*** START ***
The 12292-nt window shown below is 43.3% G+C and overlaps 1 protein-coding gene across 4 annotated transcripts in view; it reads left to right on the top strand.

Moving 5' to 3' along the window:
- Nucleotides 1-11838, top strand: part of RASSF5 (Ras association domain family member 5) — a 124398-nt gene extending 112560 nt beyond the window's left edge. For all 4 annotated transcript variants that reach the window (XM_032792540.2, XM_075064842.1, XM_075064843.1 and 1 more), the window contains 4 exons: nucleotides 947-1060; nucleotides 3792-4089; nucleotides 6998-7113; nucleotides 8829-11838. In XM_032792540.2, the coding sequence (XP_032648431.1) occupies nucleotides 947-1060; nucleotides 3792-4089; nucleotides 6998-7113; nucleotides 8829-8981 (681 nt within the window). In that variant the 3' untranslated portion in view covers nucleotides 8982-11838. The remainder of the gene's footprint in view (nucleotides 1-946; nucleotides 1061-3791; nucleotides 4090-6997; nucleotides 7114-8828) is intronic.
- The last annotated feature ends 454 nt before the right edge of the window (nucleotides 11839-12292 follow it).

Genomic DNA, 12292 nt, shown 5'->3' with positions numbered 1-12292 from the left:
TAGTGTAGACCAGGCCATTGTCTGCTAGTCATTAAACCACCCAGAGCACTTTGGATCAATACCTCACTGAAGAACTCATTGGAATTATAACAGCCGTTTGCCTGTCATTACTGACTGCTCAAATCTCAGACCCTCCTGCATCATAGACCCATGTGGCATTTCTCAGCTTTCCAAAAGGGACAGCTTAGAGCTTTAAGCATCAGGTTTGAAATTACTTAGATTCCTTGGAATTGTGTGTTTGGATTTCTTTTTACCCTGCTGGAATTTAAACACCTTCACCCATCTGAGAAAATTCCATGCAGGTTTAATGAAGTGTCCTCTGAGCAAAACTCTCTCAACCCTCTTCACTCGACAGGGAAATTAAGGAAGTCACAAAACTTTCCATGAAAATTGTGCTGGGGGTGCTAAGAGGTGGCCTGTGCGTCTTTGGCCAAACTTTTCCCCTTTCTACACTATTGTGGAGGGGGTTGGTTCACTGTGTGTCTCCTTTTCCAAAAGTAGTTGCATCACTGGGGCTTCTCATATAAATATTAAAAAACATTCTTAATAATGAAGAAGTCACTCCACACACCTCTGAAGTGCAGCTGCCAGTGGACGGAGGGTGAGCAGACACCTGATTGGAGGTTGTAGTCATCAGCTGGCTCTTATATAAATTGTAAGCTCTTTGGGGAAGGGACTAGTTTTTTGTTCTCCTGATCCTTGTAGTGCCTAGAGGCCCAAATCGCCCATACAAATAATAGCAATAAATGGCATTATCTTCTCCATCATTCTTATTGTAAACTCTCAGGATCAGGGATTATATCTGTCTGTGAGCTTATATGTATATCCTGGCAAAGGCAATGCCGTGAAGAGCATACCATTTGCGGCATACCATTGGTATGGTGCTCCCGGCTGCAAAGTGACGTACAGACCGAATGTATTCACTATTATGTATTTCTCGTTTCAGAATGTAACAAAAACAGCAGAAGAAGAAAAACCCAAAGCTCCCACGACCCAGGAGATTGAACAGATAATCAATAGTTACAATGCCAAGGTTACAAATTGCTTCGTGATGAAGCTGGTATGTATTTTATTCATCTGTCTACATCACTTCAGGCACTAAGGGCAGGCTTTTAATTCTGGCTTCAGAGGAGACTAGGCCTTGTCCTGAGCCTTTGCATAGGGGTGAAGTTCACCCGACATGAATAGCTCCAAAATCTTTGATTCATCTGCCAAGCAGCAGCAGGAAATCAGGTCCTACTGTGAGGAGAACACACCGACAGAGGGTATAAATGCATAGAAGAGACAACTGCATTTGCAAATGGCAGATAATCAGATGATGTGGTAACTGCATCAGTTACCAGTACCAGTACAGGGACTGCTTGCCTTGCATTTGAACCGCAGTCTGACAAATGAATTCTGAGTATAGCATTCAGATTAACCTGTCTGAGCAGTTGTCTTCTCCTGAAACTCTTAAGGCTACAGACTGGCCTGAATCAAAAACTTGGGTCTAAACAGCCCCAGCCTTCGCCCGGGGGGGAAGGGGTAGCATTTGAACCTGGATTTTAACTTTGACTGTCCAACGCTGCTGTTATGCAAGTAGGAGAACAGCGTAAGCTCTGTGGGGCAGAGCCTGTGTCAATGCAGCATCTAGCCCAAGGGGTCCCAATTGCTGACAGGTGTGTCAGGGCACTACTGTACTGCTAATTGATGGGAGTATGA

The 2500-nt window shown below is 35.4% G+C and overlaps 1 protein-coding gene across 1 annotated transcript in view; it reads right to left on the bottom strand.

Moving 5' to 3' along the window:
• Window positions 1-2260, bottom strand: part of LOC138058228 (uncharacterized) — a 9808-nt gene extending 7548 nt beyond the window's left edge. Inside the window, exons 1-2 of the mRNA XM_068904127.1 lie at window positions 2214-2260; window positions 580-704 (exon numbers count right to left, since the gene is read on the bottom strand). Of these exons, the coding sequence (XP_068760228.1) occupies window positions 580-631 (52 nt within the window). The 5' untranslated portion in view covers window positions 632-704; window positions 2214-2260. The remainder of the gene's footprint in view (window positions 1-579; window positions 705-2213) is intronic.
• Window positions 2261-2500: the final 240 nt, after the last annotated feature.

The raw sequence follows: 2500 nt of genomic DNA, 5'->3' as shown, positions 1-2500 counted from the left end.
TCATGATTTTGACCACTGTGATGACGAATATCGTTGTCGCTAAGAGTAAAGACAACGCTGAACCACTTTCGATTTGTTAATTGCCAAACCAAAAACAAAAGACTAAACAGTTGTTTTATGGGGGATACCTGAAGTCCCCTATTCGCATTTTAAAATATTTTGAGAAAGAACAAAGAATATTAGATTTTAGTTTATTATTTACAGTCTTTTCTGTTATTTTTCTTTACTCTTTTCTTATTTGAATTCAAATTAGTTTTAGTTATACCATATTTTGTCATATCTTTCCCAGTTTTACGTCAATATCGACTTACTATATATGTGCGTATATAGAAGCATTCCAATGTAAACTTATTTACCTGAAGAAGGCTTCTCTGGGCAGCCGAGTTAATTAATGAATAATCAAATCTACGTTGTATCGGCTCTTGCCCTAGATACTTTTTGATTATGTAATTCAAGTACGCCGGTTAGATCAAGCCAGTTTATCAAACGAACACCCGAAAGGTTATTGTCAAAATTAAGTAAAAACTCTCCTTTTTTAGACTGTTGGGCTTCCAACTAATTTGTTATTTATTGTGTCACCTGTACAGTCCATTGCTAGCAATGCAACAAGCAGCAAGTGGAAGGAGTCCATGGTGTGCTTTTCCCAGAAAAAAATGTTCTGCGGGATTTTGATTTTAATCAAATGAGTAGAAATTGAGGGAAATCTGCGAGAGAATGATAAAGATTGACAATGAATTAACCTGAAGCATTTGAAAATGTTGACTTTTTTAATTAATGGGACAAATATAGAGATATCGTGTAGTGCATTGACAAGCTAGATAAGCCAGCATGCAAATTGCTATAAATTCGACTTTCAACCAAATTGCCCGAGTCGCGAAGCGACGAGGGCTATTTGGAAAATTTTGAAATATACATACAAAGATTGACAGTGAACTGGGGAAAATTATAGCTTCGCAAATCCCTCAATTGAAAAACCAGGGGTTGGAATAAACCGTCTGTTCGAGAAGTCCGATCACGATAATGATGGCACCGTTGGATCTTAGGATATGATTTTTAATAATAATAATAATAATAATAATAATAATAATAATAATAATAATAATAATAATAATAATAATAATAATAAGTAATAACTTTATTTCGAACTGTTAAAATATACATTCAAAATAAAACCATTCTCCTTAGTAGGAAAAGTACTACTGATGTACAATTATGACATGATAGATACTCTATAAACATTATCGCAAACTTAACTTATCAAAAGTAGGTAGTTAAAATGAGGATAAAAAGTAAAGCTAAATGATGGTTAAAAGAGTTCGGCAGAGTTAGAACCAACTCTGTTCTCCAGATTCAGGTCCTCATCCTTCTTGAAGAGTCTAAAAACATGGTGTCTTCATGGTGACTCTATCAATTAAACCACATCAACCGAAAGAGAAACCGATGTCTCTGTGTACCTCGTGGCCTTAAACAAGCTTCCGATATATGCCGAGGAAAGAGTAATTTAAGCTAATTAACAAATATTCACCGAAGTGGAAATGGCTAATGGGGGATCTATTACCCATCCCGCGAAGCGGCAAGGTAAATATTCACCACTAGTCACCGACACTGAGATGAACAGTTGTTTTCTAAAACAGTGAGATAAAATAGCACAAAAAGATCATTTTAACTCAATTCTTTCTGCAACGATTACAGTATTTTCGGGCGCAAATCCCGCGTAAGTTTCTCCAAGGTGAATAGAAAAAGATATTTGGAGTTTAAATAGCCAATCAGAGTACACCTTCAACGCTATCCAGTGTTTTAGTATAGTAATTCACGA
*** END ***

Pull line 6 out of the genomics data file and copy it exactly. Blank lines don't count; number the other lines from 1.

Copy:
TAGTGTAGACCAGGCCATTGTCTGCTAGTCATTAAACCACCCAGAGCACTTTGGATCAATACCTCACTGAAGAACTCATTGGAATTATAACAGCCGTTTGCCTGTCATTACTGACTGCTCAAATCTCAGACCCTCCTGCATCATAGACCCATGTGGCATTTCTCAGCTTTCCAAAAGGGACAGCTTAGAGCTTTAAGCATCAGGTTTGAAATTACTTAGATTCCTTGGAATTGTGTGTTTGGATTTCTTTTTACCCTGCTGGAATTTAAACACCTTCACCCATCTGAGAAAATTCCATGCAGGTTTAATGAAGTGTCCTCTGAGCAAAACTCTCTCAACCCTCTTCACTCGACAGGGAAATTAAGGAAGTCACAAAACTTTCCATGAAAATTGTGCTGGGGGTGCTAAGAGGTGGCCTGTGCGTCTTTGGCCAAACTTTTCCCCTTTCTACACTATTGTGGAGGGGGTTGGTTCACTGTGTGTCTCCTTTTCCAAAAGTAGTTGCATCACTGGGGCTTCTCATATAAATATTAAAAAACATTCTTAATAATGAAGAAGTCACTCCACACACCTCTGAAGTGCAGCTGCCAGTGGACGGAGGGTGAGCAGACACCTGATTGGAGGTTGTAGTCATCAGCTGGCTCTTATATAAATTGTAAGCTCTTTGGGGAAGGGACTAGTTTTTTGTTCTCCTGATCCTTGTAGTGCCTAGAGGCCCAAATCGCCCATACAAATAATAGCAATAAATGGCATTATCTTCTCCATCATTCTTATTGTAAACTCTCAGGATCAGGGATTATATCTGTCTGTGAGCTTATATGTATATCCTGGCAAAGGCAATGCCGTGAAGAGCATACCATTTGCGGCATACCATTGGTATGGTGCTCCCGGCTGCAAAGTGACGTACAGACCGAATGTATTCACTATTATGTATTTCTCGTTTCAGAATGTAACAAAAACAGCAGAAGAAGAAAAACCCAAAGCTCCCACGACCCAGGAGATTGAACAGATAATCAATAGTTACAATGCCAAGGTTACAAATTGCTTCGTGATGAAGCTGGTATGTATTTTATTCATCTGTCTACATCACTTCAGGCACTAAGGGCAGGCTTTTAATTCTGGCTTCAGAGGAGACTAGGCCTTGTCCTGAGCCTTTGCATAGGGGTGAAGTTCACCCGACATGAATAGCTCCAAAATCTTTGATTCATCTGCCAAGCAGCAGCAGGAAATCAGGTCCTACTGTGAGGAGAACACACCGACAGAGGGTATAAATGCATAGAAGAGACAACTGCATTTGCAAATGGCAGATAATCAGATGATGTGGTAACTGCATCAGTTACCAGTACCAGTACAGGGACTGCTTGCCTTGCATTTGAACCGCAGTCTGACAAATGAATTCTGAGTATAGCATTCAGATTAACCTGTCTGAGCAGTTGTCTTCTCCTGAAACTCTTAAGGCTACAGACTGGCCTGAATCAAAAACTTGGGTCTAAACAGCCCCAGCCTTCGCCCGGGGGGGAAGGGGTAGCATTTGAACCTGGATTTTAACTTTGACTGTCCAACGCTGCTGTTATGCAAGTAGGAGAACAGCGTAAGCTCTGTGGGGCAGAGCCTGTGTCAATGCAGCATCTAGCCCAAGGGGTCCCAATTGCTGACAGGTGTGTCAGGGCACTACTGTACTGCTAATTGATGGGAGTATGA